I know I’m in my thirties. I’ve been in my thirties for a while now (so says the blogger with the word “boy” in his sobriquet), and will be for a while yet. I just don’t feel like it.

Admittedly, I don’t really know what I’m expecting being in one’s thirties to feel like. Part of me feels old, very old… old enough that most people at work, and what feels like half of my family too, is younger than me (my friendly colleague who did my annual review last year was 22!). I wasn’t really expecting to be anywhere by this age… but then again, I never thought I’d live this long to begin with.

But then sometimes I completely forget that I’m in my thirties. I accidentally told someone the other day that I was twenty-five, not that I look it. At some points, it feels as if I haven’t even left my late teens, which (considering that was now two decades ago) is a thought both terrifying and a little sad.

I sometimes feel like I didn’t age too well because I never really had a “wild period”. I was a good kid, and while I wasn’t the world’s greatest teenager – because who is? – I could have been a lot worse. I wasn’t overly confrontational, nor did I overindulge in any of the adolescent vices, avoiding as I did smoking, drinking, drugs, and even masturbation (until I was 17). I didn’t go out a lot (or at all, really, unless you count Woodcraft); I did all my schoolwork (often at school, so I didn’t need to do it at home); I was relatively civil to everyone.

For most of my teenage years, though, I was battling quite severe depression, of the type that most people misconstrue as “attention-seeking”. I didn’t have much energy after all the crying and self-harming and nights spent lying awake wondering if my life was a failed one and I should just give up.

I’m not sure what my twenties was supposed to feel like, either. I didn’t really do anything at university (all my escapades were outside thereof – again, mostly Woodcraft). Despite all the stories one hears about students – wistful nostalgia about having “come alive” while there and so forth – nothing happened to me. I didn’t particularly enjoy university as it is, and the fact that after my finals the celebrations consisted entirely of a hot chocolate in a coffee shop with a bunch of mature students, themselves in their thirties, should probably tell you all you need to know.

The bits after my university life were just as sedate. Going out now consisted of being in a friend’s house watching DVDs with a pizza from Domino’s. Social media wasn’t a thing (MySpace was around, but I wasn’t really using it), so I didn’t really have any way of contacting people I didn’t have the numbers of to text.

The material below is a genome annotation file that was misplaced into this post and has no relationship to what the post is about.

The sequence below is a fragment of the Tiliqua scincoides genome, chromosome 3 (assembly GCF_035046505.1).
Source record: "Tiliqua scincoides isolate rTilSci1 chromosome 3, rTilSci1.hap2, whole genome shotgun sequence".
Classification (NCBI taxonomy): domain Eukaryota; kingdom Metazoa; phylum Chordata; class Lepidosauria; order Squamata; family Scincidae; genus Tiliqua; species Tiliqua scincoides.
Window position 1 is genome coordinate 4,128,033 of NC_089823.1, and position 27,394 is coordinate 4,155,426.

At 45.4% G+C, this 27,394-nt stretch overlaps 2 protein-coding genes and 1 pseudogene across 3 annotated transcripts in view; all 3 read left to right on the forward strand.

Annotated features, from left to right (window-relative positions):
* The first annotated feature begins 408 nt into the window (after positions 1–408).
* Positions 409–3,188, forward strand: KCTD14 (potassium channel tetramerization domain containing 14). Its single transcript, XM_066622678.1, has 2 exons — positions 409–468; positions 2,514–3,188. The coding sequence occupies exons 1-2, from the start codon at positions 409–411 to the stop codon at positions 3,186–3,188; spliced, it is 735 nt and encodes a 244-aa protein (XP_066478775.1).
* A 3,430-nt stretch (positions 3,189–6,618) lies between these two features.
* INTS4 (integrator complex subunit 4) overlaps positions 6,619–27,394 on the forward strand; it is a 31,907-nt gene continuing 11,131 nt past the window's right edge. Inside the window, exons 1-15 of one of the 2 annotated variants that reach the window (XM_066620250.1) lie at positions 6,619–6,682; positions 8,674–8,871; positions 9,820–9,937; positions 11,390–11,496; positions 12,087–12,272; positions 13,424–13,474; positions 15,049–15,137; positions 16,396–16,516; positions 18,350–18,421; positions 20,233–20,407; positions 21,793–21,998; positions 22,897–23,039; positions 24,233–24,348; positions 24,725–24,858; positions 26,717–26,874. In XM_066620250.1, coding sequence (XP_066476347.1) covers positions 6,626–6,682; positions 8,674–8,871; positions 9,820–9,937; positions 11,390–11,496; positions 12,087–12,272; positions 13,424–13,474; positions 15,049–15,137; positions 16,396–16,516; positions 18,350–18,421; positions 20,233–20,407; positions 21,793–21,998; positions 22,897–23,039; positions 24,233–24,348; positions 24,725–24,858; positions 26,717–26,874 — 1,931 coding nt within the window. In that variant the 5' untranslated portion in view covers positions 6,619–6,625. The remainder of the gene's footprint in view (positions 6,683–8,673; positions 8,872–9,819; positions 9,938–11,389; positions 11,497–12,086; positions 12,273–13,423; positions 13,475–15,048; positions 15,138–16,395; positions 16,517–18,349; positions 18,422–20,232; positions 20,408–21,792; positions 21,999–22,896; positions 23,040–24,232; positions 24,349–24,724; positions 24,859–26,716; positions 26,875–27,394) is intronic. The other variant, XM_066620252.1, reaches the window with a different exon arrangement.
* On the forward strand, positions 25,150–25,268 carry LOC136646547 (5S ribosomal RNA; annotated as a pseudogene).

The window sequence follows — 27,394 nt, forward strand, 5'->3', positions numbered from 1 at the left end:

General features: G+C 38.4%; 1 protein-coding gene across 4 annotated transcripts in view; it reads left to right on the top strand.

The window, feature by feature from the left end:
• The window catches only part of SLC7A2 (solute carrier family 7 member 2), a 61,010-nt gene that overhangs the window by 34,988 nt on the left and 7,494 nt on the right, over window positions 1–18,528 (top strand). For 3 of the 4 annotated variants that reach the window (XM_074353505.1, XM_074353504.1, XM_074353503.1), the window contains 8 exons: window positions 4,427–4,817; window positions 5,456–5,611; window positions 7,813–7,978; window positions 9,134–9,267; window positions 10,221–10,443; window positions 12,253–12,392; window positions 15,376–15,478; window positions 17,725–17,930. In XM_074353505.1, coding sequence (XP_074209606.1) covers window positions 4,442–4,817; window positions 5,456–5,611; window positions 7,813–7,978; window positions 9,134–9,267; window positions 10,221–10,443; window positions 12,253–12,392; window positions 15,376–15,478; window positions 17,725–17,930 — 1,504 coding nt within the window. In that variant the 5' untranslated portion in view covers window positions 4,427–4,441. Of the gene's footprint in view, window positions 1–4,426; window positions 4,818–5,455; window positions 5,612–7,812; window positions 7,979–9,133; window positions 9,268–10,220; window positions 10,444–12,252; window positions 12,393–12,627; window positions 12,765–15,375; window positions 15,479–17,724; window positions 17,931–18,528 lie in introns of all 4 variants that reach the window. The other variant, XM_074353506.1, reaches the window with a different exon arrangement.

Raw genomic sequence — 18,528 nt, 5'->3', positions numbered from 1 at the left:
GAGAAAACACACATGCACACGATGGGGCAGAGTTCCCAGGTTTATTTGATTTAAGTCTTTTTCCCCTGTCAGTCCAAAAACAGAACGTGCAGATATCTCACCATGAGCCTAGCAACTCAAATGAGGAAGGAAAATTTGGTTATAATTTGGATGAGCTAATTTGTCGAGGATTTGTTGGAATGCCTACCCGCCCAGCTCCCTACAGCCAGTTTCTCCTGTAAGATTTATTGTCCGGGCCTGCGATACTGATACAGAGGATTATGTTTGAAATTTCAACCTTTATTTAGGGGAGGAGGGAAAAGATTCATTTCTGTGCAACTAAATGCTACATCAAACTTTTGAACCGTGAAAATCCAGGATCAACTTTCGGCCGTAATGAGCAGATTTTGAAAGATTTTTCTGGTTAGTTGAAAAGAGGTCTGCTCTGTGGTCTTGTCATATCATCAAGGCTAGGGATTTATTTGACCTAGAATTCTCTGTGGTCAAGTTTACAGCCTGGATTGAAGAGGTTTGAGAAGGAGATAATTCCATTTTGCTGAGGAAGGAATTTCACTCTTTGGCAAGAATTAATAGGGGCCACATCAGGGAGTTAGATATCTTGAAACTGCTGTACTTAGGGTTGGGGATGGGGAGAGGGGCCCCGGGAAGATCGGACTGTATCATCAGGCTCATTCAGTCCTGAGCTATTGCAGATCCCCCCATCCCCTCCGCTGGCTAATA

I also didn’t date, nor did I sleep around. Or sleep with anyone. Or come close. I’m not hot enough, nor am I bold enough. 20-year-old me would have been all over hookup apps, had they been a thing. Still.

For most of my twenties, and all of my thirties so far, I’ve been attached. I had about half a year of being single around the age of 25/26, and about a month again in 2012. As much as being attached is pleasant (I work best in relationships), I do feel sometimes like there’s been the occasional missed opportunity. I wasn’t ready for my third relationship – I was still suffering from being broken up with – and I spent subsequent years meeting hot people at Erotic Meet, Eroticon, etc. being completely unavailable.

I know, it’s all the kind of “what-if?” situations that are completely unknowable, but it’s the not knowing that’s killing me.

Why am I saying all this?

Because last night I remembered someone. A real person, too, not an unreal girl. I spent most of the morning trying to find her, and when I finally did (I had to follow links through a huge number of Facebook profiles to do so), I barely recognised her. She was there, but she was different – married, a mother, having a stable job and wearing sensible clothes, taking holidays in sunny destinations. She looked like, well, like a parent.

This is the girl who used to chat to me for hours. She’s the girl who openly talked about how much sex she was having and how much she was enjoying porn. She’s the one who advised me to watch the Paris Hilton video (I did watch it, but only once… and I’ll never do that again!), the one who counselled me after my first relationship ended, and teased me mercilessly about touching herself while we talked.

I don’t recognise her.

So what’s the lesson here? Maybe my good memory is starting to play games with me. Or maybe I just remember things so vividly that they seem much more recent than they actually are.

But we age. We all do. And perhaps, just perhaps, we change as we do so.